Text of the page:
Almost there. It feels like you are sitting on a time bomb now. Make the most of these last few days by spending them with your nearest and dearest. You won’t be seeing them for the next few months or even years. Enjoy while you can.
- Activate travel card and make sure the PIN is working by testing it at local ATM. This will surely spare you a lot of headache and hours on the phone with the bank’s helpline staff. I am burnt by this, so take my word for it.
- Book a cab for the travel date.
- Ship the items to Australia, if any. Make sure that you will get sufficient time before they arrive in Australia.
- Spend as much time as possible with your family and friends. Arrange a family get together if possible and celebrate.
- Do a web check-in before the day of travel. This will save you the pain of waiting in a long queue.
Finally, it’s a goodbye time. Stay relaxed and stay focused. Take a good amount of sleep, stay hydrated and keep your cool. Nothing much you can do on the last day except to recheck your baggage, do a last-minute check and keep your documents handy
- Weigh the luggage and keep some room for adjustments if required at the airport. Ask your friends/relatives to accompany you to the airport First of all, this will keep in a good mood. Secondly, in case you need to take some stuff out of luggage due to weight limitations, you don’t have to throw it away.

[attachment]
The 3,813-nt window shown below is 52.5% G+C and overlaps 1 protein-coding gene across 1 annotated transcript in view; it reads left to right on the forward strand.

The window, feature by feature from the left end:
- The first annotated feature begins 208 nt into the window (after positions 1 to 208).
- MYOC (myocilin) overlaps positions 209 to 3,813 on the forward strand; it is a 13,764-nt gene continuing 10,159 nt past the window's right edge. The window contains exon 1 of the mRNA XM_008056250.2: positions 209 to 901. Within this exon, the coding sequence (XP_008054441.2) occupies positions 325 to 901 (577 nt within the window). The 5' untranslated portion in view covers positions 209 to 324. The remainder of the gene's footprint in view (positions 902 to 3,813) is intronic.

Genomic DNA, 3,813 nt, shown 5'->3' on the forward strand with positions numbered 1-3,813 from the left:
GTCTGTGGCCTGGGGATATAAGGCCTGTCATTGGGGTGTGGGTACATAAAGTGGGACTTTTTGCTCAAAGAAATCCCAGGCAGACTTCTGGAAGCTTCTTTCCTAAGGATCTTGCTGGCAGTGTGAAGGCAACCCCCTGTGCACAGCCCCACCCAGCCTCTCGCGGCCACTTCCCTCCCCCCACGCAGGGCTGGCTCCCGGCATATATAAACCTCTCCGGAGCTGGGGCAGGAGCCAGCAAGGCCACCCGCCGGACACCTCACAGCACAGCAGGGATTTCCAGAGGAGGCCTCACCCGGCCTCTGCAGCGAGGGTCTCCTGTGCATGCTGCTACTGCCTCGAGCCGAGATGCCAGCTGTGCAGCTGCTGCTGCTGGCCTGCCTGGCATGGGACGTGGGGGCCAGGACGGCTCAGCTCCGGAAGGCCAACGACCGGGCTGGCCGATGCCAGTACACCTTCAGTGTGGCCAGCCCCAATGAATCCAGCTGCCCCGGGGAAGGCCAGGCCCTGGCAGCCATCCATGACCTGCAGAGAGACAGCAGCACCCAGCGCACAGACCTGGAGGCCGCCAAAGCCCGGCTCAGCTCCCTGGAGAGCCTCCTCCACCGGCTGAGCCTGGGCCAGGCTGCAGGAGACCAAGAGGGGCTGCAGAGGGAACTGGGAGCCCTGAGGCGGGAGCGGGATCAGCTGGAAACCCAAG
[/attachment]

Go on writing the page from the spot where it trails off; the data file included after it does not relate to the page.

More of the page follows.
- Carry a small notebook and pen. This will be handy to fill the incoming passenger card in the flight.
- Carry light snacks/meal with you. I hate airport food. Usually, it’s overpriced and bad. You don’t want to spoil your mood (or stomach) just because of bad food.
- If you suffer from the motion sickness, it’s better to carry medication, such as Avomine, to counter it. Also, it’s a good idea to carry some first-aid with you in the cabin luggage.
Whoops! That’s quite a long checklist, so start working on it as early as possible. Prioritising tasks is vital and will help you finish crucial tasks first. Also, doing multiple tasks in parallel can save time. For example, while you have advertised your home for rent or sell, you can sell or give away unwanted furniture, electronic items.
Most importantly, remember to live in a moment. What you have achieved thus far is commendable. So don’t forget to celebrate your achievement and enjoy a bit. In the next instalment, we will see all about things to do after you land in Australia. Till then, stay awesome, be Aussian!